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UT/TT Poll: Most Texans Don't Credit Perry on Economy

[Editor's note: This is the second of five stories about the University of Texas/Texas Tribune poll. Yesterday we looked at Texas voters and the 2012 presidential contest. Tomorrow, the races for U.S. Senate and lieutenant governor.]

A key part of Gov. Rick Perry's pitch to Republican presidential primary voters is the performance of the state's economy — especially in job creation — during his tenure as governor. But Texas voters, for the most part, are more likely to see him as a bystander to the state's success than its driver, according to the new University of Texas/Texas Tribune poll.

Asked about the factors behind the state economy's relative strength, 65 percent of those responding attributed it to long-standing advantages such as the state's wealth of natural resources, its balanced budget, the absence of a state personal income tax and a lenient regulatory environment. Another 21 percent cited Perry's leadership in promoting lower taxes, lenient regulation and small government as the main reason the Texas economy has fared better than the national economy.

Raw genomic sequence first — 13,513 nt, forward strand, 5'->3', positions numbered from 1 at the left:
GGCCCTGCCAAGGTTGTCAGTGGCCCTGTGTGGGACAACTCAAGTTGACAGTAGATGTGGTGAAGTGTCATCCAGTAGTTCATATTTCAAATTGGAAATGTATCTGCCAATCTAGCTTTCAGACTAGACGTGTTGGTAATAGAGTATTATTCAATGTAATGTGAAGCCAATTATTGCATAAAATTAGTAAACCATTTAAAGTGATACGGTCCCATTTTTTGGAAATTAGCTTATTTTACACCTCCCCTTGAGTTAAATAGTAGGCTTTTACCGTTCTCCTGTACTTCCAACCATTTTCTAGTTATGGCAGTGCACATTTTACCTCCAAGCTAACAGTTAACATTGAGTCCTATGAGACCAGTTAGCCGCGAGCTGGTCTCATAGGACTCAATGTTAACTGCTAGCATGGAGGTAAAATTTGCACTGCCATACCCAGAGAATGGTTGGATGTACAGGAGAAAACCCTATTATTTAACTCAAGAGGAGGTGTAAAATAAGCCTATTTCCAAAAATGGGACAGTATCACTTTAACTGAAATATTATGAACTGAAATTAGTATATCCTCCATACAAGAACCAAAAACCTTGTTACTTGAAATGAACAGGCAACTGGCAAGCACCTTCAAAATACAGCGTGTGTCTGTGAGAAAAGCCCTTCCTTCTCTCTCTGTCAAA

"They're not crediting him, but I find that unsurprising," said Daron Shaw, co-director of the poll and a government professor at UT. "Voters are rational gods of vengeance, but it's not clear to me how much they're rational gods of reward.  They'll kill you if things go wrong — they may give you some credit if things go right."

"He might do well in contrast with Obama, but that's not the contrast right now," Shaw said. "The contrast is with [other] Republicans."

The poll results appear to show Texas voters don't buy Perry's claim that his policies are responsible for the state's economy and that he can do the same for the country. The findings, however, buttress his claim that protecting those state policies against efforts to raise taxes and increase regulation helped the state weather the recession. 

In the poll, men were more likely than women to give Perry credit for the state's economic performance, and rural voters were more likely than their suburban or urban counterparts to credit Perry.

Perry is in a statistical tie with former business executive Herman Cain, and there is some indication that fiscal conservatives among Texas Republicans favor the newcomer. Among voters who identify themselves with the Tea Party, Cain outdid Perry 45 percent to 13 percent in the poll; those who chose the Republican label over the Tea Party label favored Perry 44 percent to 16 percent.

Asked whether a series of descriptive words and phrases could be used to describe Perry, the respondents were most likely to agree with "career politician," "conservative" and "a real Texan." They agreed least with the description of the governor as an "outsider" and they straddled descriptions like "honest," "corrupt," "strong leader," "competent" and "straight talker."